See: Pinson, G. and Morel Journel, Ch. (2016) ‘The Neoliberal City – Theory, Evidence, Debates’. Territory, Politics, Governance 4(2), 137-153.
 See: Brown, W. (2015) Undoing the Demos. Neoliberalism’s Stealth Revolution. New York: Zone Books.
 Sonia Hirt (2012) has elaborated this concept of privatism as a set of trends in urban space in cities of Central and Eastern Europe after the fall of the Berlin Wall in 1989, and during the so-called ‘post-socialist transition’. See: Hirt, S. (2012) Iron Curtains: Gates, Suburbs and Privatization of Space in the Post-socialist City. Malden: Wiley.
 See Sassen, S. (2018) ‘Who owns the city?’ In R. Burdett, and Ph. Rode (eds.) Shaping Cities in an Urban Age. London: Phaidon Press, pp.148-155.
 For a detailed documentation of the modern monuments in the area of the Athens Hellinikon Airport and Aghios Kosmas coast, see: Urban Environment Lab and History and Theory of Architecture Lab (2016) Modern Monuments of Athens Hellinikon Airport and Aghios Kosmas Coast. Report on the Historical, Architectural and Technical Documentation of Buildings and Facilities. Athens: National Technical University.
 For instance, while the core of the building of the East Terminal has been listed, much of the rest airport infrastructures – buildings, technical facilities etc. from the 1940s, 1950s, 1960s some of them linked to Olympic Airways and the tycoon Aristotelis Onassis, or linked to the legacy of the 2004 Olympic Games – are to be demolished, or already have. The former American Girls’ College from the 1930s was demolished to give way to the casino complex. The National Sports Youth Centre of Aghios Kosmas – the popular sports complex designed in the 1960s by the renowned planner Constantinos A. Doxiadis – will be demolished so that the privatised land will be divided and sold for the development of luxury villas by the seafront.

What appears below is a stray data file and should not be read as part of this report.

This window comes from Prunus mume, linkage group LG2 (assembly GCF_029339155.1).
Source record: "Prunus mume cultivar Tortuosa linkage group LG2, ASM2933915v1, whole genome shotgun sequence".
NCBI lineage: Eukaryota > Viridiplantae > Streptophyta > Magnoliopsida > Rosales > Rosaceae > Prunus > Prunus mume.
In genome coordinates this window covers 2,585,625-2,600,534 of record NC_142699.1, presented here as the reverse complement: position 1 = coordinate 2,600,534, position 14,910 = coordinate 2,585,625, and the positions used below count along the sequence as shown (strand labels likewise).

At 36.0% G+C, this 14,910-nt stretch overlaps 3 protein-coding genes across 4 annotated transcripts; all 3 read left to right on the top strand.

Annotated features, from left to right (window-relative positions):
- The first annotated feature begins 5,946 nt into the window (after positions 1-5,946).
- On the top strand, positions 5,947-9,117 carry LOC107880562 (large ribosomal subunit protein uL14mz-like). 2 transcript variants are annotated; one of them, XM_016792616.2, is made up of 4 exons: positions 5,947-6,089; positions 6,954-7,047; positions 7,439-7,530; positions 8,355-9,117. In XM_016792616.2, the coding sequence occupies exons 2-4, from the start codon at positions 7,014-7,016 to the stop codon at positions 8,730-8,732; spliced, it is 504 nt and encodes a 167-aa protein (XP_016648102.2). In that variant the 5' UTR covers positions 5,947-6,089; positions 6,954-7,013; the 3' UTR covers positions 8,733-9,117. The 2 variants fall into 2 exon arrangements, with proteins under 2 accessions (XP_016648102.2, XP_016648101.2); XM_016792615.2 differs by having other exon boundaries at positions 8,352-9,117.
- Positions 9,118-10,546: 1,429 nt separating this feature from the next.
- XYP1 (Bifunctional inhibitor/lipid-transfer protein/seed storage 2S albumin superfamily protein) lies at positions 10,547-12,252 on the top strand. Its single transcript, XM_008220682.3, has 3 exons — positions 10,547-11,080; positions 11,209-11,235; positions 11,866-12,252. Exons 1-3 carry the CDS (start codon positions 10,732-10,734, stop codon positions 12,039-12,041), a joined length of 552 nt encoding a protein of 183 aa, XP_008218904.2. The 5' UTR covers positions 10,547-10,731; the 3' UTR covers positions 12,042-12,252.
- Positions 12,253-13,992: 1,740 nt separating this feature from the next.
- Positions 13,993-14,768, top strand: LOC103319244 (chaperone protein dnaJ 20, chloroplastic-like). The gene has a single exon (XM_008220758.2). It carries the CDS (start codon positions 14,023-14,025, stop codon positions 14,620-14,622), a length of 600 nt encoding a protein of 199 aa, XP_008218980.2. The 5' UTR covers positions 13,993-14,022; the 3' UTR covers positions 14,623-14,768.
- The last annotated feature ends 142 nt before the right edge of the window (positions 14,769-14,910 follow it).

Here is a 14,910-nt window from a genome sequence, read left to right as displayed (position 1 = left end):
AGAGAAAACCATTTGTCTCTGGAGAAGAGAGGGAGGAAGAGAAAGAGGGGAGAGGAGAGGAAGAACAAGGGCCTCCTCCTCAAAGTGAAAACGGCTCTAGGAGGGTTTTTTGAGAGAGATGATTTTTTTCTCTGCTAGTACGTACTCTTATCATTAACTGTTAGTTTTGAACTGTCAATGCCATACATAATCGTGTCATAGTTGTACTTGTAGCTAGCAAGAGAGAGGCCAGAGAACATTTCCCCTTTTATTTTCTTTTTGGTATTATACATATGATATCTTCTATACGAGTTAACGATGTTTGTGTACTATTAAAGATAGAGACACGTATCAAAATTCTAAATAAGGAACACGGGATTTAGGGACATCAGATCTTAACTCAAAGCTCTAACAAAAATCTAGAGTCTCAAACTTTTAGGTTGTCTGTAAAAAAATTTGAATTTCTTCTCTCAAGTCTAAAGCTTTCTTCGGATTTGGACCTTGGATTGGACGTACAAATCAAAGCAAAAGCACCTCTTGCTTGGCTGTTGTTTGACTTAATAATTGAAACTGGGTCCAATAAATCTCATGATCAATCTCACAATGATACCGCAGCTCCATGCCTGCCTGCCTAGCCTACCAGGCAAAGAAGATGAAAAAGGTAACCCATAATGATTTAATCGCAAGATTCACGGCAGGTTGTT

The international legacy of Modernism has come to the fore once more due to the pandemics of covid-19. In 2021, Ursula Von Der Leyen, President of the European Commission, announced the ‘New European Bauhaus’.
 See: Congrès International d’ Architecture Moderne (CIAM) (1946) La Charte d’ Athènes or The Athens Charter, 1933. Transl. J.Tyrwhitt. Paris: The Library of the Graduate School of Design, Harvard University.
 Nikolakakis, M. (2015) Representations and social practices of alternative tourists in post-war Greece to the end of the Greek military Junta. Journal of Tourism History, 7(1-2):5-17.
 The concepts and wording of this paragraph refer to the work of Stavros Stavrides on ‘common space’. See: Stavrides, S. (2016) Common Space: The City as Commons. London: Zed Books Ltd.
 See: Dardot, P. and Laval, Ch. (2019) Common: On Revolution in the 21st Century. New York: Bloomsbury Academic.